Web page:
Pearls are one of few gems not measured by carats. Luster is the most important aspect of choosing a pearl. The finest pearls are metallic and reflective like mirrors.

Pearls can range in size from 3mm to 13mm. Because pearls do not require polishing or faceting like most gems, finding a pair of pearls that match perfectly in size, color and luster can be more difficult and more expensive. A matched strand of natural pearls may sell for hundreds of thousands (if not millions) of dollars. Here are some of our favorite finds at Bremer when it comes to pearl jewelry:


Imitation pearls have their place in the costume jewelry world, but if you’re looking for the real deal, you’ll want to educate yourself. Imitation pearls are widespread and sometimes they can be hard to spot. Here are some ways to spot fake pearls:


  1. Fake pearls will be too perfect. They will appear to have a fantastic luster on every part of their surface. Real pearls are formed by nature and will always have some sort of imperfection if you look close enough.
  2. Fake pearls have no deviations in their size or the rhythm of their size increases in a graduated strand. Once again, in a real pearl necklace, it won’t appear flawless and there will be some variation in size.
  3. Fake pearls, when examined under a magnifying glass, show no hints of a ring or ridges around the drill hole, while a real pearl often does.
  4. Fake pearls appear to have no difference in color from one pearl to another, seeming almost flat in tone, whereas a real pearl strand will have depth and include a body color and an overtone color.
  5. Fake pearls lack the luminosity of real pearls and don’t reflect light as well. Imitation pearls may look shiny but won’t show depth and true luster.
  6. Fake pearls, under magnification, will sometimes give themselves away with a sliver of glass or plastic bead showing visibly at the hole’s edge, where it is strung. A slight separation from the bead may show and chips of the pearl can even be missing.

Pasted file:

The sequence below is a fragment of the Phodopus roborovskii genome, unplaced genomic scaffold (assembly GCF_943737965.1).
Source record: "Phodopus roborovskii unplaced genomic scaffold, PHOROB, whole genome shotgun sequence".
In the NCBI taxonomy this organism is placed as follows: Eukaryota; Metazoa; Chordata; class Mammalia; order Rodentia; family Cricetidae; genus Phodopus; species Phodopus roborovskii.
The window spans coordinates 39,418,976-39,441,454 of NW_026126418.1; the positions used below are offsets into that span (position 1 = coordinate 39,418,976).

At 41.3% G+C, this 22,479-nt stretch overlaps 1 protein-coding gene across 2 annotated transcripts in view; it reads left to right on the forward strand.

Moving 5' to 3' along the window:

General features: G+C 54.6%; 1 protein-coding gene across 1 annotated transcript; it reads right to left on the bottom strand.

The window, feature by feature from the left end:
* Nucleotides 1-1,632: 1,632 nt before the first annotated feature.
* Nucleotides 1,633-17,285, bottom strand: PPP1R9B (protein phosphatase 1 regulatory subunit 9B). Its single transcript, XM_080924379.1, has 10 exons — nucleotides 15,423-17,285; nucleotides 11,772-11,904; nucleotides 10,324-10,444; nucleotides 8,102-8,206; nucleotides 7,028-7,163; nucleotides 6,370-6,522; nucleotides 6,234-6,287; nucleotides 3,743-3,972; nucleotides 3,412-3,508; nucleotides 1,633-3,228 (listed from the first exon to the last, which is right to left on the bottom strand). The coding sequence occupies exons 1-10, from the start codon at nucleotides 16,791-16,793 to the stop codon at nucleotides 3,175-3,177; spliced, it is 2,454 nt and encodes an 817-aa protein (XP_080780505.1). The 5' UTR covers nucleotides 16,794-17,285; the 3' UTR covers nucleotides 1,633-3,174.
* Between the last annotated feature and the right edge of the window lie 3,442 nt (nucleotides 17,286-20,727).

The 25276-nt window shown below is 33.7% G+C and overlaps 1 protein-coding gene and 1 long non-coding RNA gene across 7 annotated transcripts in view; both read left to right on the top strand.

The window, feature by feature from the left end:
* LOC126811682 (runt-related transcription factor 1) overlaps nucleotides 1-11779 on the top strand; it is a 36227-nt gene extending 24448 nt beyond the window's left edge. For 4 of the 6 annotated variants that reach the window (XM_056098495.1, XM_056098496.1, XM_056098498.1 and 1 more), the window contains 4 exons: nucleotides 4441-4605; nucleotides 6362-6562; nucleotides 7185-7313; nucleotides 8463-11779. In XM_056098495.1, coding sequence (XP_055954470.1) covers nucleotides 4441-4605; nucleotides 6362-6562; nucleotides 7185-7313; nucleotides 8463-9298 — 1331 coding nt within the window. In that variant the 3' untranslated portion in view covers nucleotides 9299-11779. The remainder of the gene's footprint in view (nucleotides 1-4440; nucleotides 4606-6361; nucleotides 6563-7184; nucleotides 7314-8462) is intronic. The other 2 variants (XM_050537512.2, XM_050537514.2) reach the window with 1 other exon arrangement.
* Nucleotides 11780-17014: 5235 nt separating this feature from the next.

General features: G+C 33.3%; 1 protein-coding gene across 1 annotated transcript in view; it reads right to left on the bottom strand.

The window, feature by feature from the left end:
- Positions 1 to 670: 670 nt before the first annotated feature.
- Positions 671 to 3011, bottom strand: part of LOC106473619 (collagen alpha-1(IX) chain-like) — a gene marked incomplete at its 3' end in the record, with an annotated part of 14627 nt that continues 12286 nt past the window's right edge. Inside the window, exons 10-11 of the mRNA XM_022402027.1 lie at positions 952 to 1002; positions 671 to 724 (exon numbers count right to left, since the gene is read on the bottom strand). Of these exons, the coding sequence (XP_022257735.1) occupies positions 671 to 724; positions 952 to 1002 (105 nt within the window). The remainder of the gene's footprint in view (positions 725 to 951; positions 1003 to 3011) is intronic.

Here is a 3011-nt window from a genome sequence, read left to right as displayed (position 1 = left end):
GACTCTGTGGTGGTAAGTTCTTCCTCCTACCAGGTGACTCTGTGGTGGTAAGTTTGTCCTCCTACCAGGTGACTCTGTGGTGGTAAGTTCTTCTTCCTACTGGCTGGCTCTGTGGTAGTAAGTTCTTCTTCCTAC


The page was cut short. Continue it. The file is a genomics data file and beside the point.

7. Fake pearls feel light, and real pearls are more hefty.

If you need to find out if pearls are natural or cultured, a gemologist  can make the determination by using gemological X-ray equipment.



Pearl is ranked 2.5 on the Mohs hardness scale, which means it’s very soft and easily scratched or abraded. But with reasonable care, pearl jewelry can be a lasting treasure. Avoid high heat, prolonged intense light, chemicals (even hair spray and cosmetics!), and perspiration. These things can cause discoloration, splitting, or cracking. Pearls should never be cleaned in an ultrasonic or steam cleaner. It’s safe to use warm, soapy water for occasional, thorough cleaning. If the pearls are strung, be sure the string is completely dry before wearing. It’s best to wipe cultured pearls with a very soft, clean cloth after each wearing. Have pearl strands inspected annually for any stretching our weakness. If worn regularly, pearls may need to be restrung as often as once a year. For an even more extensive deep pe (see what we did there?) into the world of Pearls, check out gia.edu for the most accurate and unbiased educational information.


Often described as “emerald by day, ruby by night,” alexandrite is a rare variety of the mineral chrysoberyl that changes color from bluish green in daylight to purplish red under incandescent light. This chameleon-like behavior is the result of its uncommon chemical composition – which includes traces of chromium, the same coloring agent found in emerald. The unlikelihood of these elements combining under the right conditions makes alexandrite one of the rarest, costliest gems. (www.americangemsociety.org)